Exhibition Essays

Living Space

August 2013

An Art of Architecture

Jeremy Treadwell, Sarah Treadwell

This is an installation that consists of an abbreviated domestic condition, which is a characteristic of New Zealand more usually evident in the bach or motel. The assemblage of furniture might signal the idea of a conventional living room but there is insufficient everyday stuff hanging around and the title Living Space, combined with the formal nature of the gallery, tend to drop any ‘room’ characteristics. The furniture seems perverse and unlike current ergonomically fixated or materially advanced designs; it is very low and Spartan. Rather than being an exhibition of furniture this installation offers a commentary on the nature of domesticity and modernity in New Zealand.

In the 1950s a small group of young New Zealand architects designed a series of minimal houses in which the furbelows of Victorian interiors gave way to an austerity intended to clear away the impediments to a new modern world. The ‘First House’ designed by the Group Architects was one such example and it has been much discussed. The house was partially rebuilt as part of The 1950s Show held in Auckland Art Gallery Toi o Tāmaki in 1993 being exhibited as both architectural and social evidence.

In many senses this early modern New Zealand housing has been mythologised, becoming the mainstream version of a time in which such architecture was marginalised and disregarded. Perhaps it is a critical residue of that overworked history that has been cunningly laid out in the Enjoy Gallery exhibition Living Space to catch the architecturally inquiring.

Simon Morris and Brenda Sullivan enact some modern strategies of simplification and reduction that were deployed by modern architects, producing an eloquent emptiness, a calm stripped interiority even as their project could be seen to offer a commentary on other early modern desires (control and stringency). Entering the single room of the gallery a tableau of daily life, a low table, a bookcase and two chairs, is set in an otherwise bare space wrapped on two sides with a mid-grey cloak of paint.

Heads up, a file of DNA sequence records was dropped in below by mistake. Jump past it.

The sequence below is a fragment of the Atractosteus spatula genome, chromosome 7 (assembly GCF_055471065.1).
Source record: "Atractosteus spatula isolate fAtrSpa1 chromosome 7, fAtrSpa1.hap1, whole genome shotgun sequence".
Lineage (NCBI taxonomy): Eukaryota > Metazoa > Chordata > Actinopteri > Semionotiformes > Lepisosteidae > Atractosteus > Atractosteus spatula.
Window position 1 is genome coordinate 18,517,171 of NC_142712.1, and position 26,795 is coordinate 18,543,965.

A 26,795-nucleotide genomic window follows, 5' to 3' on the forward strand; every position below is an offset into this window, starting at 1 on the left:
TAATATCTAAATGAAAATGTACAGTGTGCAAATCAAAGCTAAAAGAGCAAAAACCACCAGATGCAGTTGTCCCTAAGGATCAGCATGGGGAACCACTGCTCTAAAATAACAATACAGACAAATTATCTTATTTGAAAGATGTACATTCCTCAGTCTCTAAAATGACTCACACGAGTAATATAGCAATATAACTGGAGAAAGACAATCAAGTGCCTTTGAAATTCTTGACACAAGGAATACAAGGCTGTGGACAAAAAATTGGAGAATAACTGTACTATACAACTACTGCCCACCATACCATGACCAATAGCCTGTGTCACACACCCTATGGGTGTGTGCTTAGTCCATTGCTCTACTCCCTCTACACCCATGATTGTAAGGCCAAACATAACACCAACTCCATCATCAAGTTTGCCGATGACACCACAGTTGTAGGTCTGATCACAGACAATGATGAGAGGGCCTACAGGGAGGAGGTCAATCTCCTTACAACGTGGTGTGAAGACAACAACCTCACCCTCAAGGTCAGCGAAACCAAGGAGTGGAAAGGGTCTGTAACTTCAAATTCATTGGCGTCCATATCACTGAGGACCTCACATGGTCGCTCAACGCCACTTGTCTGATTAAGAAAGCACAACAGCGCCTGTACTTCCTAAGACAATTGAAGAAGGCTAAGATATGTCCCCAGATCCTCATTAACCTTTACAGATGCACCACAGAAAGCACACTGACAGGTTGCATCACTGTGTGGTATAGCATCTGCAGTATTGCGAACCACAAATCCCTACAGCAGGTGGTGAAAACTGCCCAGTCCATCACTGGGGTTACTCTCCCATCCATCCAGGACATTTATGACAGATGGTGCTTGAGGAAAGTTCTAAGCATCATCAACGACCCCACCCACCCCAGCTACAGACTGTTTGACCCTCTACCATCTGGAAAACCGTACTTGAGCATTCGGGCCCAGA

The furniture is pale and finely finished signalling both its raw state and its construction, as would designs by 1950s architects. The seats are plank-like with carefully oriented end grains and the arrangement is contemplative. Their angled backs face each other across a table and the book shelves (empty) contain the setting. It would be peaceful to sit in the room for a while and the chairs are surprisingly comfortable. Low to the ground they place the body in a posture prepared for reading but not the sort of story that would make you relax or loll about. An image of bare potential, of a disciplined life lived without the mess of daily chaos, no children, no food, no plastics. It is a dream with which architects often play—hygienically, poetically.

The Morris chairs seem to refer to chairs that were produced for the modern ‘First House’. Designed by architect Allan Wild the chairs were upright dining chairs seeking support from the intersection of only two planes. Their verticality and uncompromising geometry punished any wayward lateral movement. Simon Morris’ chairs are an outwardly similar assembly of intersecting planes but with a sensible (compromising?) additional lateral element under the seat. The Morris chairs give away the perilous upright stance of the First House chairs in favour of a lower and more casual proposal. The table in this new social formulation is less the transactional surface of the Group house dining table and more the instrument of social distance.